The weighing in the bagging area, paired with the robotic command “unexpected item in the bagging area”, was switched off a number of years ago but the supermarket giant is joining its rival Coles in turning it back on.
Woolworths says the change, which will be rolled out to all stores, will also avoid customers being overcharged because of scanning mistakes.
“Self-serve check-outs are popular and the vast majority of customers have no trouble scanning the right items,” a spokesperson from the supermarket giant said.
“From time to time, we see customers scan the wrong items, so we’ve turned on weigh scales to help shoppers validate the right items are going through.
“We know customers like self-serve for its speed and ease and have extra team members on deck to help keep our customers moving as we implement this new measure.”
The extra security measure comes after it was revealed both Coles and Woolworths are trialling the use of new camera technology at the self-service check-outs.
Coles confirmed to news.com.au last month it had begun using cameras so shoppers can see themselves scan their items, and hopefully think twice before bagging those few extra birds eye chillies.
“While the large majority of our customers do the right thing, it’s not fair that a small number of people get away with doing the wrong thing,” a Coles spokesperson said.
“There are also trained covert security officers in our stores nationally and they’re catching hundreds of thieves every week and reporting them to police.”
The Australian Retailers Association estimates all forms of shoplifting across the retail sector costs $9.5 billion a year.
ARA executive director Russell Zimmerman told The Courier Mail supermarkets were “looking much closer” at discouraging theft, including by using new technology.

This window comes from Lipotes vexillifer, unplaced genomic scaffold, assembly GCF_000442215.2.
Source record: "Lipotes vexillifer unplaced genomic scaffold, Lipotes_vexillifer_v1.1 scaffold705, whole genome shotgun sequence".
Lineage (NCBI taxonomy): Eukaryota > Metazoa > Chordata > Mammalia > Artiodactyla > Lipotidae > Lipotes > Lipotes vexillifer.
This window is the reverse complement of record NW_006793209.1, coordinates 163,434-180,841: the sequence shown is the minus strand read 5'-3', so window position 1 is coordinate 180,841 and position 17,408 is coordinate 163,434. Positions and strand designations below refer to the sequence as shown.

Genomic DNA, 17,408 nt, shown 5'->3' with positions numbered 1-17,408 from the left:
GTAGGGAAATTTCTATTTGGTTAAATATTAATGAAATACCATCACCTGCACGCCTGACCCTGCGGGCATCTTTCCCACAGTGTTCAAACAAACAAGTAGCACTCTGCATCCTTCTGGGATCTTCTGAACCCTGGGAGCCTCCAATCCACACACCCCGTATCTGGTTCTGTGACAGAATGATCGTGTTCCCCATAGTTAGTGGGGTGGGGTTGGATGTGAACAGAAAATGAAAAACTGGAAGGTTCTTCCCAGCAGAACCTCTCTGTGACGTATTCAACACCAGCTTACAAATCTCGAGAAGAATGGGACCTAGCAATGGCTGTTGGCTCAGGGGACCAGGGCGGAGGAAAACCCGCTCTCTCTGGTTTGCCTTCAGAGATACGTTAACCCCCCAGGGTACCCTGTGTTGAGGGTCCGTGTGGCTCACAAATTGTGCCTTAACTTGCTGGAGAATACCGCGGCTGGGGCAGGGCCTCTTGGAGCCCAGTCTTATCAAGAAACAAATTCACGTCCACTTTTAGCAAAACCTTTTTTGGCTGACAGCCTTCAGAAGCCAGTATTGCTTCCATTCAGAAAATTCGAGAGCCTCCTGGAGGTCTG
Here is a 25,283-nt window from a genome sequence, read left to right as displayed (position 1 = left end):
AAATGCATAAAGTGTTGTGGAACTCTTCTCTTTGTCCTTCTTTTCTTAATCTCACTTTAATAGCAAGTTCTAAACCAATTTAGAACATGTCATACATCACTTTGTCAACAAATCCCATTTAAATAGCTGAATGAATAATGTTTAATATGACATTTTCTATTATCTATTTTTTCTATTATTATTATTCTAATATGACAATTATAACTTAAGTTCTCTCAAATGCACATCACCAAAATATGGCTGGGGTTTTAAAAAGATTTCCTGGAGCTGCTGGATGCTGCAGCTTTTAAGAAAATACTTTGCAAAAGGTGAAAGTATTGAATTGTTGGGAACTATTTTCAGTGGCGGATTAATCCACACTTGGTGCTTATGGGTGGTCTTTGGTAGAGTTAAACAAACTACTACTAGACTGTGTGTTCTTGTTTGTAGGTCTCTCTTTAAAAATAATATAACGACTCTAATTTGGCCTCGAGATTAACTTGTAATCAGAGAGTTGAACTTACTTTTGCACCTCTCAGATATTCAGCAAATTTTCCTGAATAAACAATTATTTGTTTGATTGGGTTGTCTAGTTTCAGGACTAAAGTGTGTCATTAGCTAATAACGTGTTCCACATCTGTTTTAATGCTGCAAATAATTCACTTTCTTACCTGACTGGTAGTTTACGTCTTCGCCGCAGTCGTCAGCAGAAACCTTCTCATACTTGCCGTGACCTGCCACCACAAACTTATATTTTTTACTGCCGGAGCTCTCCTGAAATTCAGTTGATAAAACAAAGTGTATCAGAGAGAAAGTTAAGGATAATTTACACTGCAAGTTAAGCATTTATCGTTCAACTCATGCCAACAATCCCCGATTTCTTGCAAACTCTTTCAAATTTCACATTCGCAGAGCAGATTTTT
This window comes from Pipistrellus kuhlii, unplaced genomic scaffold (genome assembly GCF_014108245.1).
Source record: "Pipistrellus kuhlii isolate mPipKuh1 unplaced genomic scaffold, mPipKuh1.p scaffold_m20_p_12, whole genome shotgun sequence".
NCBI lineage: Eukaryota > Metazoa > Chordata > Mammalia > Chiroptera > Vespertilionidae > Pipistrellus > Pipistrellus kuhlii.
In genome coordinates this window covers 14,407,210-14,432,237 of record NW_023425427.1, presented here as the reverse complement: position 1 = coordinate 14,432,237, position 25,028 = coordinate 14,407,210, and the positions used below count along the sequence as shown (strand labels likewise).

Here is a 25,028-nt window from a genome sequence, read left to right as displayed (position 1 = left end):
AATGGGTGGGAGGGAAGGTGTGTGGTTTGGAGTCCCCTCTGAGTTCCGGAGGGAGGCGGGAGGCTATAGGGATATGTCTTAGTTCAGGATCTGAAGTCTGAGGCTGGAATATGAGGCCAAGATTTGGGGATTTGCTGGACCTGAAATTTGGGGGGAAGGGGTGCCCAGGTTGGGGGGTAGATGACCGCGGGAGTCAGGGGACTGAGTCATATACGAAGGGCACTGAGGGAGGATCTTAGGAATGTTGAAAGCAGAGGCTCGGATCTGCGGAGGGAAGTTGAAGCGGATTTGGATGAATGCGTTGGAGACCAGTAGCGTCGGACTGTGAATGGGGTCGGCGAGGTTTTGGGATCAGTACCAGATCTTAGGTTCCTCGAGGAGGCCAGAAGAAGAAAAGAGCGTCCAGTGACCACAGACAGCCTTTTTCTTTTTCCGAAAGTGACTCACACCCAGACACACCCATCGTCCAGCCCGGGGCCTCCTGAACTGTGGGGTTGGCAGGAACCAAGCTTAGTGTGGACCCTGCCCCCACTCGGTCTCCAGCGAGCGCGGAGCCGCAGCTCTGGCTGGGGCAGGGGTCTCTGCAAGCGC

The return of the weighing feature has many consumers annoyed, however, with many venting their frustration on Facebook.
“You recently added weight checking to self serve checkout bagging areas. Please get rid of it — it’s inaccurate and drives people nuts,” one user said.
And another: “I was doing my weekly grocery shop earlier today and needed assistance around half a dozen times.”
When shopping at supermarket chain Aldi, it’s hard not to notice the pace the checkout lines move compared to its competitors, as the assistants swipe products one after the other in a blink of an eye.
The long conveyor belts contribute to the organisation of the exit but it’s the small difference on the packaging that allows payment to occur faster than it does at rivals Woolworths and Coles.
Each item has multiple or enlarged barcodes to make it easier for the scanner to pick up what is being moved through to the bagging area.
“Aldi’s check-outs operate with industry-leading efficiency,” a company spokesperson told new.com.au.
“Each of our registers feature long conveyor belts allowing customers to unload their trolleys in one go, and many of our products carry multiple barcodes to make it easier for our retail assistants to scan each product.”